> > of his impersonation, his intensity of utterance and his complete
> immersion
> > in the role. Vocally he had pushed up quickly from being a baritone and
> he
> > had his limits at the top and sometimes with stamina. But he didn't
> always
> > sing badly and it was a heroic voice. I think his best document is the
> > Kubelik live performance from Covent Garen in 1955. He's in good
> confident
> > voice with a conductor who is supportive. He is also movingly soulful in
> > the enormously musical Furtwaengler performance. Idiots, especially the
> > Toscanini fan girls (and people think Anna Netrebko is slobbered over by
> > nuts!), dismiss the performance by the conductor with its profound
> feeling,
> > powerful attention to harmonic detail and a vast emotional range.
> Toscanini
> > sounds like a jig in comparison (but Furt. has a supporting cast who has
> a
> > lot of trouble pronouncing Italian and who do some iffy singing).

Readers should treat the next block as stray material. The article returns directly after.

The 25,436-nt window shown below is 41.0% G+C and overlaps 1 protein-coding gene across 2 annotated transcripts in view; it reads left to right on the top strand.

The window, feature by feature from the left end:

> >
> > Vickers is accurately described above. This was a huge voice, hurled out
> > when necessary with pulverizing impact and he was a singer capable of
> great
> > soft beauty where needed. He had charisma and immense emotional force.
> When
> > everything was working for him (he could be uneven) he had the right
> > abandon in the role -- great hero, revealed in sound as well as manner,
> > suffering victim, terrifying killer capable of heartbreaking, tragic
> > remorse when he realizes his monstrous mistake. He had the capacity to
> > project (on a good night) that Otello's greatness is double edged with a
> > horrifying animalistic side.
> >
> > I'm not going to dismiss McCracken, who especially in the first years of
> > his fame, was an Otello of torrential abandon despite an equivocal
> sounding
> > voice and poor Italian, or Atlantov who, again, early in his career in
> the
> > West had tremendous power and identification with the role (like